with much at stake.  While we believed that Kosovo was 
unique, we understood that it had consequences.  The U.S. 
agreed that the best decision was a consensual one, but saw 
no prospect for a negotiated solution between the Serbs and 
Kosovars.  Yes, this was a difficult pill for Serbs to 
swallow, but Serbia needed to understand that Kosovo was 
irrevocably lost.  The Ambassador underscored that the U.S. 
and EU were not prepared to maintain a troop presence in 
Kosovo indefinitely: the status quo was unsustainable.  The 
Ambassador pressed the GOR to identify additional steps that 
the U.S. and EU could take to persuade Belgrade to move 
forward. Titov demurred: visits by the EU Troika exacerbated, 
and didn't improve, the situation in Serbia. 
8.  (C)  Titov complained that the international community 
had changed the rules of the game, from standards first, to 
standards later.  Now the GOR understood that Kosovo was not 
expected to adhere to European-level standards.  Kosovo was a 
failed state by Western definition, dominated by organized 
crime, drug trafficking, and trafficking in persons.  The 
Kosovars were aggressive and would not be satisfied until a 
Greater Kosovo emerged, at the expense of its neighbors. 
Titov noted credible reports of extremist training camps in 
Kosovo, which were not controlled by KFOR or UNMIK: that was 
unacceptable.  In terms of demographics, the Kosovars would 
breed their neighbors into submission.  International 
community promises of independence meant that the Kosovars 
never sought a compromise with Serbia; the West was to blame 
for Albanian threats of violence. 
9.  (C)  The Ambassador responded that Serbian behavior was 
responsible for the changing perceptions of the international 
community from the time of UNSCR 1244's passage to now.  The 
Kosovars were making substantial progress on standards and 
were developing the attributes of statehood.  The extended 
period of international supervision would ensure that 
standards were maintained.  Titov questioned the staying 
power of any follow-on European force.  Noting the success of 
PM Ceku's December 2006 visit, the Ambassador urged the GOR 
to deepen contacts with the Kosovars.  Titov conceded that 
Ceku was reasonable, questioned his staying power in 
Pristina, and noted the visit caused some controversy among 
Russian Duma members. 
Flagging UNMIK Successor 
10.  (C)  Titov said that there was no Serbian consensus on a 
follow-on international presence to UNMIK, although it was 
clear that an international presence was required.  The GOR 
read was that Serbia preferred a UN presence to the European 
Union and expressed concern that EU planning for a Kosovo 
deployment could be premature.  Titov expressed concern that 
many EU countries did not appear informed about Belgrade's 
view on the international presence. 
Russia: No Swaps 
11.  (C)  Titov underscored that Russia was not interested in 
Kosovo as a template to be used in other frozen conflicts. 
While some accused the GOR of looking for a "swap" in another 
region or a horse-trade on another issue, this was not the 
case.  Lavrov had been clear: Russia had a principled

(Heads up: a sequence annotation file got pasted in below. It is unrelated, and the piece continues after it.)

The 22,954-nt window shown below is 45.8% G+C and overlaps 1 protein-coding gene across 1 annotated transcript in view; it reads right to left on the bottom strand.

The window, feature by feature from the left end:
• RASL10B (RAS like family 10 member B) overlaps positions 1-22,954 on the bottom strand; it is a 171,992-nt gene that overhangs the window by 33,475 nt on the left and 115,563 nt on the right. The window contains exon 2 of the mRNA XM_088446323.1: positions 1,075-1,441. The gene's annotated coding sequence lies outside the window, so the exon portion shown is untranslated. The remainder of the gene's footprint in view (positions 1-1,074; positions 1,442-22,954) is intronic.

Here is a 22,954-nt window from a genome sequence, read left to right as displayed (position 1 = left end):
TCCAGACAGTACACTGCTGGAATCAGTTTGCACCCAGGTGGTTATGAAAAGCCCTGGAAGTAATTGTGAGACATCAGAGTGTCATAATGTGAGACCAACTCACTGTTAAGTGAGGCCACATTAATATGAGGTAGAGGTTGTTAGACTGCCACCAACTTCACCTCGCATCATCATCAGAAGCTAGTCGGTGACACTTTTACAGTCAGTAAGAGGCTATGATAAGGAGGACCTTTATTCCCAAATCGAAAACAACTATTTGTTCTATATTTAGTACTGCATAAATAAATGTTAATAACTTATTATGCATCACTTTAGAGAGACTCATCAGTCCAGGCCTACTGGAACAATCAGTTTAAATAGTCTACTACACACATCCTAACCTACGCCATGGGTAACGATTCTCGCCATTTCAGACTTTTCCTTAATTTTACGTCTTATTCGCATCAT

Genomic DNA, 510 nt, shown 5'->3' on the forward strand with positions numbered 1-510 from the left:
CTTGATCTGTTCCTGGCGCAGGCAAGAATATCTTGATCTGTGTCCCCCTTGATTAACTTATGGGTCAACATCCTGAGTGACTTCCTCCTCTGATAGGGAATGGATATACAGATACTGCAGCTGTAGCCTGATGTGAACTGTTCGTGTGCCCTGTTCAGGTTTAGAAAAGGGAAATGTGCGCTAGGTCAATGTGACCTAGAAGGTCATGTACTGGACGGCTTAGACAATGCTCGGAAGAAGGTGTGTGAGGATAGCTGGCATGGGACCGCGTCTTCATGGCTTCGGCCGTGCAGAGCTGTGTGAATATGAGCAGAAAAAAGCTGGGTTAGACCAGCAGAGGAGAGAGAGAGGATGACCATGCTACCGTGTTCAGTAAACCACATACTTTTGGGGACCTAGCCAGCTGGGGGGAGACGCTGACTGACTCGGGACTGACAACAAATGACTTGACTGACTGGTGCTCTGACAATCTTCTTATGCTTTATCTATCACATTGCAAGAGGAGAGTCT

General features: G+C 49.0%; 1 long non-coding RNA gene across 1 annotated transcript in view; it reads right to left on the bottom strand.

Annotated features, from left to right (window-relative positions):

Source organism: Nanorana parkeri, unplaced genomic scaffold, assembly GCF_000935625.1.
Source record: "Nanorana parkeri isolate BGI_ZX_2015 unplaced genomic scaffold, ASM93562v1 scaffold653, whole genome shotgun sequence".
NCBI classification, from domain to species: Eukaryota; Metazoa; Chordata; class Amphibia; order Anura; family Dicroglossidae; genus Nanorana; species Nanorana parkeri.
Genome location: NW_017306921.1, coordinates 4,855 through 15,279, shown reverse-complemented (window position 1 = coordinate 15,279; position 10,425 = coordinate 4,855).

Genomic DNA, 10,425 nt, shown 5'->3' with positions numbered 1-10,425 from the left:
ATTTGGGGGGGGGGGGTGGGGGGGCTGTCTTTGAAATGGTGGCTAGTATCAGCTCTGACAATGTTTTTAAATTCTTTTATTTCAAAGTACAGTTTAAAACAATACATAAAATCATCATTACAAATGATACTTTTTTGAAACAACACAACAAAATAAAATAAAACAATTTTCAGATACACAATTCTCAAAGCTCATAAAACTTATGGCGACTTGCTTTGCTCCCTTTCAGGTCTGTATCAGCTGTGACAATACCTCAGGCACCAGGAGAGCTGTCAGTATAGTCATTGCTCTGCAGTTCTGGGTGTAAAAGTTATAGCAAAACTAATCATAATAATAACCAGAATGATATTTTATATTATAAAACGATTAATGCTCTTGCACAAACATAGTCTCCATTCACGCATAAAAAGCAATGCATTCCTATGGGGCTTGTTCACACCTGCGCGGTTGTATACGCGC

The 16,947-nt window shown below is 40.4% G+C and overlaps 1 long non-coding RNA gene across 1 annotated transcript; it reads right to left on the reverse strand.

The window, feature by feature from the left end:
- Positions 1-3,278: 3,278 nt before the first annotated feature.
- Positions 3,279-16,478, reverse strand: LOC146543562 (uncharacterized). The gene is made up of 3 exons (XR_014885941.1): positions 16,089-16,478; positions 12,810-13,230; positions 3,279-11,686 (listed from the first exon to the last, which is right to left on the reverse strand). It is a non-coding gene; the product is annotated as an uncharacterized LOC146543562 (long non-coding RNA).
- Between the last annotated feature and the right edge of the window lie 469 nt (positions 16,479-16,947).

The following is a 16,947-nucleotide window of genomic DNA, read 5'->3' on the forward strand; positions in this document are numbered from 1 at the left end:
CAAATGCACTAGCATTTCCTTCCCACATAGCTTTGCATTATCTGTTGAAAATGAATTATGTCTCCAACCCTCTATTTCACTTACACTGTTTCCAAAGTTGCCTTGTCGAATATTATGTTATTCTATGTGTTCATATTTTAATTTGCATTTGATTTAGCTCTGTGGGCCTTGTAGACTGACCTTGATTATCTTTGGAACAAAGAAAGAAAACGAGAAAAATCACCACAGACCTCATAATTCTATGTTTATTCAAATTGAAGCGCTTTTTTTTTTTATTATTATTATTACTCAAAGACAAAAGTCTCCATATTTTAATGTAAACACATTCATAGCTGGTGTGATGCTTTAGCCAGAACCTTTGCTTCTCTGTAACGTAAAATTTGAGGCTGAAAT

difference with the U.S. over Kosovo.  The Ambassador said he 
understood the GOR position, but urged Russia to seize on 
Kosovo's differences as a way to justify its unique 
resolution.  The Ahtisaari plan's provision for extended 
supervision was such a hook.  The danger was that inaction 
would generate far worse outcomes, including violence against 
Serbs.  The GOR considered this Albanian "blackmail," but it 
was a political reality.  Ahtisaari's plan was the least bad 
outcome for Serbia that could be implemented.  The Ambassador 
stressed again that the status quo was unsustainable.  Titov 
MOSCOW 00001143  003 OF 003 
disagreed, arguing that Cyprus indicated otherwise.  The 
international community tried to have it both ways, saying 
the situation was unsustainable, while KFOR reported that 
everything was under control. 
Phased Approach Required 
12.  (C)  Based on consultations with European colleagues, 
Titov claimed that more were leaning towards a "phased 
approach" to solving Kosovo.  This evolution reflected 
Security Council realities: China was "close to Russia's 
understanding" on Kosovo and several other Council members 
were "nervous."  Rather than fail in the Security Council, 
the better approach would be a "provisional decision" that 
took note of Ahtisaari's efforts, but introduced a new round 
of discussions, under a new Special Representative.  (Titov, 
noting earlier consultations with the Swedish Ambassador, 
jokingly alluded to FM Bildt's continued interest in Kosovo.) 
 Repeating on several occasions and in familiar terms the 
Russian critique of Ahtisaari's negotiating style and bias, 
Titov quipped that "it is not the end of history when 
Ahtisaari leaves." Since Ahtisaari always viewed his 
negotiating objective as "impossible," he had succeeded in 
living up to his expectations of failure. 
13.  (C)  Pressed by the Ambassador to clarify the GOR 
strategy, Titov and Botsan-Kharchenko said there was no clear 
vision for the upcoming Contact Group meeting. 
Botsan-Kharchenko said the GOR would use the March 19 UNSC 
session on UNMIK to express concern over the prospect of 
Security Council deliberations on the Ahtisaari plan, but 
thought that the UK-hosted Contact Group would be a general 
exchange of views.  The GOR would like to see a discussion of 
how to restart the negotiating process.  Titov warned against 
any expectation of a joint statement.  While Titov 
characterized the meeting as an opportunity to take the 
temperature, the Ambassador urged Russia to come prepared for 
a serious conversation. 
14.  (C)  We detect no give in the GOR position and Titov 
showed little negotiating flexibility.  The GOR is clearly 
displeased that its acquiescence to the forwarding of 
Ahtisaari's report to the SYG has been interpreted as a 
softening of their bottom line: no Ahtisaari plan without 
Serbian end